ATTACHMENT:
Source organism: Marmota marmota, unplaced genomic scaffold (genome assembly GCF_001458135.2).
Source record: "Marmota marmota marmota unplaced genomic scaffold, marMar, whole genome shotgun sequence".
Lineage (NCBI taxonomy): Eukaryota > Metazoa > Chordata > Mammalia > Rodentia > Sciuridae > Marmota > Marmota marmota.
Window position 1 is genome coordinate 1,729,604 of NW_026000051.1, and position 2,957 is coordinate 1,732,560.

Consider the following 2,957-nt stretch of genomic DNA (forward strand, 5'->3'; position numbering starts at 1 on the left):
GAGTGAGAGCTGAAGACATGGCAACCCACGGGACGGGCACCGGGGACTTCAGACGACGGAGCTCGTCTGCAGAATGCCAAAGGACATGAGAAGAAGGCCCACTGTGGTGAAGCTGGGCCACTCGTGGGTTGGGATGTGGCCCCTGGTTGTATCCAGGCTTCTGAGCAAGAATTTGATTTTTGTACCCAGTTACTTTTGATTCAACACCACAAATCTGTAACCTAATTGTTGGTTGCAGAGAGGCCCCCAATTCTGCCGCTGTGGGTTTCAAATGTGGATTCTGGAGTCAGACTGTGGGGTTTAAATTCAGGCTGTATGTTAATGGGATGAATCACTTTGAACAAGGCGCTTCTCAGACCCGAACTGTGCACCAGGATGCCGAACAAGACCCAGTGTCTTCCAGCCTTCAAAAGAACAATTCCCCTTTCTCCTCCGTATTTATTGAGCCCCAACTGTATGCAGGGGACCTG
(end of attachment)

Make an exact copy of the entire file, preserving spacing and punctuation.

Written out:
Source organism: Marmota marmota, unplaced genomic scaffold (genome assembly GCF_001458135.2).
Source record: "Marmota marmota marmota unplaced genomic scaffold, marMar, whole genome shotgun sequence".
Lineage (NCBI taxonomy): Eukaryota > Metazoa > Chordata > Mammalia > Rodentia > Sciuridae > Marmota > Marmota marmota.
Window position 1 is genome coordinate 1,729,604 of NW_026000051.1, and position 2,957 is coordinate 1,732,560.

Consider the following 2,957-nt stretch of genomic DNA (forward strand, 5'->3'; position numbering starts at 1 on the left):
GAGTGAGAGCTGAAGACATGGCAACCCACGGGACGGGCACCGGGGACTTCAGACGACGGAGCTCGTCTGCAGAATGCCAAAGGACATGAGAAGAAGGCCCACTGTGGTGAAGCTGGGCCACTCGTGGGTTGGGATGTGGCCCCTGGTTGTATCCAGGCTTCTGAGCAAGAATTTGATTTTTGTACCCAGTTACTTTTGATTCAACACCACAAATCTGTAACCTAATTGTTGGTTGCAGAGAGGCCCCCAATTCTGCCGCTGTGGGTTTCAAATGTGGATTCTGGAGTCAGACTGTGGGGTTTAAATTCAGGCTGTATGTTAATGGGATGAATCACTTTGAACAAGGCGCTTCTCAGACCCGAACTGTGCACCAGGATGCCGAACAAGACCCAGTGTCTTCCAGCCTTCAAAAGAACAATTCCCCTTTCTCCTCCGTATTTATTGAGCCCCAACTGTATGCAGGGGACCTG